Furniture brands who work with female designers shouldn't expect them to only produce feminine objects, according to Danish designer Cecilie Manz.
Speaking to Dezeen ahead of Milan design week, Manz said that women are too often commissioned based on their gender, not their portfolio.
"I know for some manufacturers it does play a role," she said. "They'll specifically ask for you because you're a woman and not dead."
Manz said she hasn't personally been affected by gender inequality, but she claims this is because she is upfront about the fact that she doesn't adhere to gender stereotypes.
"I've never experienced any specific pluses or minuses," she said. "But what I tell them from the beginning is that they shouldn't be certain that you’re going to get a wobbly pink shape – because that's not me."
Manz would not adhere to gender stereotypes
Last year's Milan design week featured two exhibitions focused on designs by women. The first, by Italian metal brand De Castelli, asked each designer to show how metal can be feminine. The other, by furniture brand Lago, featured interiors in "an ode to women's kindness".
Manz explained that she always has a clear conversation with brands about her role as a designer and what they can expect from her aesthetic.
"Look at my portfolio – if you like what I do, then you should ask me, not because I'm a woman," she said.
"We'll have this talk and they'll say it's fine, but I still think that they maybe have some marketing meetings where they think 'aah this would be great'. But so be it. I don't take it into consideration, I just do what I do."
Designs should reflect character of the designer
Over the years, Manz has created homeware designs for a variety of labels, including trestle tables held together by strips of leather for Menu and her well-known Caravaggio lamp for Fritz Hansen.
She is presenting a range of new products in Milan for this year's design week, including a speaker for Bang & Olufsen and a coffee table for Danish brand Muuto. She also recently unveiled a new wooden room divider as part of her Designer of the Year exhibition at this year's Maison&Objet furniture fair, where this interview took place.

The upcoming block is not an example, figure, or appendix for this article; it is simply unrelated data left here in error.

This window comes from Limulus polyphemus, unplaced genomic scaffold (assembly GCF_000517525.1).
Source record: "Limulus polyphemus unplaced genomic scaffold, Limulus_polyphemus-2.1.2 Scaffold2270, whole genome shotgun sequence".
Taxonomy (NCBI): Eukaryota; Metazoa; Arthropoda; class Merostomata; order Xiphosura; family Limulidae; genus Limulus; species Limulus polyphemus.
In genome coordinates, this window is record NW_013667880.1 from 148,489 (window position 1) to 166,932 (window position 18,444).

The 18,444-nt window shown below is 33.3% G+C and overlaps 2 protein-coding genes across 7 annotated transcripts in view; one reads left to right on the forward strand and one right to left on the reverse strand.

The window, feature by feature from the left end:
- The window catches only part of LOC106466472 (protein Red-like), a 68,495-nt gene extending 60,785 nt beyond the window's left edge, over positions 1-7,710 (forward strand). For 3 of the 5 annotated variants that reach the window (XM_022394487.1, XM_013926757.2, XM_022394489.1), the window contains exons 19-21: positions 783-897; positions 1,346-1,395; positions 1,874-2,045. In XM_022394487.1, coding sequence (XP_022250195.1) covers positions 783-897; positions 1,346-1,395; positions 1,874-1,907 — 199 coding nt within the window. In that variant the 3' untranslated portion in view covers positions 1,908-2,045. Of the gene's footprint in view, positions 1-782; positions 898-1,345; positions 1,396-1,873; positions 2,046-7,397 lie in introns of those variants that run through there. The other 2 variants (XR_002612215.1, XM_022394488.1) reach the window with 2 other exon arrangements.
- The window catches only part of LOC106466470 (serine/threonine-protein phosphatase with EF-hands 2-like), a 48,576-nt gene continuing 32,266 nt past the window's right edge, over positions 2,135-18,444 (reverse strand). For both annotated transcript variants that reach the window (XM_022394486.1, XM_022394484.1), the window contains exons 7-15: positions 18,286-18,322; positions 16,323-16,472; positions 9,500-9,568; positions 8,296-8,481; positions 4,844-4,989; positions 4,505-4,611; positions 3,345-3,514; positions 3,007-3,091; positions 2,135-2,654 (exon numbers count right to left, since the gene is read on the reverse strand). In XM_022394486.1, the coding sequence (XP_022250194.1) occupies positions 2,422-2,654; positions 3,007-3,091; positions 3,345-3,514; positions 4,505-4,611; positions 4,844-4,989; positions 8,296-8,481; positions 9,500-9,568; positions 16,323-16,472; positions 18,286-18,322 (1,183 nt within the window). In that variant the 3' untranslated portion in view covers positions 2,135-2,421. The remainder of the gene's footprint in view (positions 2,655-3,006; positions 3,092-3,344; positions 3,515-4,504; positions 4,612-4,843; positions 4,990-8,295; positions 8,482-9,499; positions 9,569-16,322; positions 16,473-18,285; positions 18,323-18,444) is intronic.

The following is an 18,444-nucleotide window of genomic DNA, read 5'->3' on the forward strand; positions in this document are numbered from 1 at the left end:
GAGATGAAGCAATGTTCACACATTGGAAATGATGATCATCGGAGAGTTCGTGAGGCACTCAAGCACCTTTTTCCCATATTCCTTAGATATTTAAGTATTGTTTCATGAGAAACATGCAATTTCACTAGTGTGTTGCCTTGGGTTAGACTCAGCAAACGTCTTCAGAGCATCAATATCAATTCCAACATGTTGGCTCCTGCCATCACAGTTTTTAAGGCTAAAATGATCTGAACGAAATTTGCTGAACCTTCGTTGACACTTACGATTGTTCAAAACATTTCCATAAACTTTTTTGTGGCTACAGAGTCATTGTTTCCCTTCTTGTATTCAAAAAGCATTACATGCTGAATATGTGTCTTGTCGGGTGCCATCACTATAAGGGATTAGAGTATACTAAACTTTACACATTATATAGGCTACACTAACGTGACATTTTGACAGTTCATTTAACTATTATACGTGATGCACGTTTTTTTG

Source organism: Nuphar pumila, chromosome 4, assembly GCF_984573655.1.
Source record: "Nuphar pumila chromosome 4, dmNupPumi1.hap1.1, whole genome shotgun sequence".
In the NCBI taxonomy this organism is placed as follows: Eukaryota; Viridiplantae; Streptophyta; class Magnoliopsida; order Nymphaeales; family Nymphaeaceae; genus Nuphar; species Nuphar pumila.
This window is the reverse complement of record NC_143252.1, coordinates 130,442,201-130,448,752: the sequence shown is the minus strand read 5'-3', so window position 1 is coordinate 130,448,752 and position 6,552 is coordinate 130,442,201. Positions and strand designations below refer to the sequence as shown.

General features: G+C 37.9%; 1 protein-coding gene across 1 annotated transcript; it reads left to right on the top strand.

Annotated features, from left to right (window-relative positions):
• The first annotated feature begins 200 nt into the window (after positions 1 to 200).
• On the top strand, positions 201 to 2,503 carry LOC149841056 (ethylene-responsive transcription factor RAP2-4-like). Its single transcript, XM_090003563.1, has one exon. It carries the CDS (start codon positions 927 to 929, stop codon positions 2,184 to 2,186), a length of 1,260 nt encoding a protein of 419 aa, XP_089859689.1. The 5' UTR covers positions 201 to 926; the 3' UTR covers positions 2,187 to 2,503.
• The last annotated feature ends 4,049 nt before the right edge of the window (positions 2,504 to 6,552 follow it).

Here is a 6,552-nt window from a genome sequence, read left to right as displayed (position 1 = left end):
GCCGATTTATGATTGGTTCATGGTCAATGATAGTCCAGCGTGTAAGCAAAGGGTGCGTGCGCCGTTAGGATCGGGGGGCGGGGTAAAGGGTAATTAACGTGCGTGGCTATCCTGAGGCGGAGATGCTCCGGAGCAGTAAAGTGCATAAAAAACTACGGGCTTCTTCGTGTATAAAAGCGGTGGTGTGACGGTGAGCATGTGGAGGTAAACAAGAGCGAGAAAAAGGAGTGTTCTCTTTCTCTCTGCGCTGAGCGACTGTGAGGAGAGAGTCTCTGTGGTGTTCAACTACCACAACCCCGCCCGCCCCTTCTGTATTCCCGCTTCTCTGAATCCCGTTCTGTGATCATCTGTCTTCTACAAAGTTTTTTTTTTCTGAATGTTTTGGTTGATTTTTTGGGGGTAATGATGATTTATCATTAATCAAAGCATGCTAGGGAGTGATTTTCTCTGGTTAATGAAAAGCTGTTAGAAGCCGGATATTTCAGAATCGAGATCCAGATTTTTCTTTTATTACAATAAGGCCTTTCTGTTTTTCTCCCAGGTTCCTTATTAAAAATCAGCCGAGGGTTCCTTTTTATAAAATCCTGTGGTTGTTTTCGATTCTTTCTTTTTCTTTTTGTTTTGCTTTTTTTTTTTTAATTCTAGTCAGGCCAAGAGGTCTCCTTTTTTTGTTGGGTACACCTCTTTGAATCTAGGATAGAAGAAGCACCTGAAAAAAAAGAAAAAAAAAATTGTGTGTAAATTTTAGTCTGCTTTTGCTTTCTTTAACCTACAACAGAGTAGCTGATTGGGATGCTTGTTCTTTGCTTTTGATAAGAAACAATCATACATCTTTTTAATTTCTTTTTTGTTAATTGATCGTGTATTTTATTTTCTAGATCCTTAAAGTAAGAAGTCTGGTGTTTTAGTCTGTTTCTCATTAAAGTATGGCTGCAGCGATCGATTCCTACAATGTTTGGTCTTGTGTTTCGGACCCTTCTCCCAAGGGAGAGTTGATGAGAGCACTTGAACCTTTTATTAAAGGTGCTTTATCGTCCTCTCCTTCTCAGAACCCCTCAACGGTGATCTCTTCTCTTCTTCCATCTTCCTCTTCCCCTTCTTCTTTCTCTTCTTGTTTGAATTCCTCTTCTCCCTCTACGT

Manz said that she always tries to create products that reflect the brand's identity, but also ensures her own personality goes into every design.
"When I work with a client, it's my responsibility to look at who they are, and – a word I don't like so much – their DNA," she explained.
"It should reflect their brand and who they are, but also me. They asked me, so I should have some space right?"
"Looking into different materials, textures, colours – all this is important in my work," she added. "I invest so much time in defining and finding the right materials to use in the right place, tuning colours and being a bit of a nerd."
Manz's views echo those of architect Dorte Mandrup
Manz's comments feed into the ongoing discussion about gender inequality in the creative industries.
Her views echo those expressed by Danish architect Dorte Mandrup in an Opinion column on Dezeen last year. Mandrup suggested that the term "female architect" was reinforcing the view that women should be treated differently.
Dezeen recently conducted a survey revealing that just three of the world's 100 biggest architecture firms are headed by women. As a result, we launched an initiative called Move The Needle, calling on companies to improve diversity.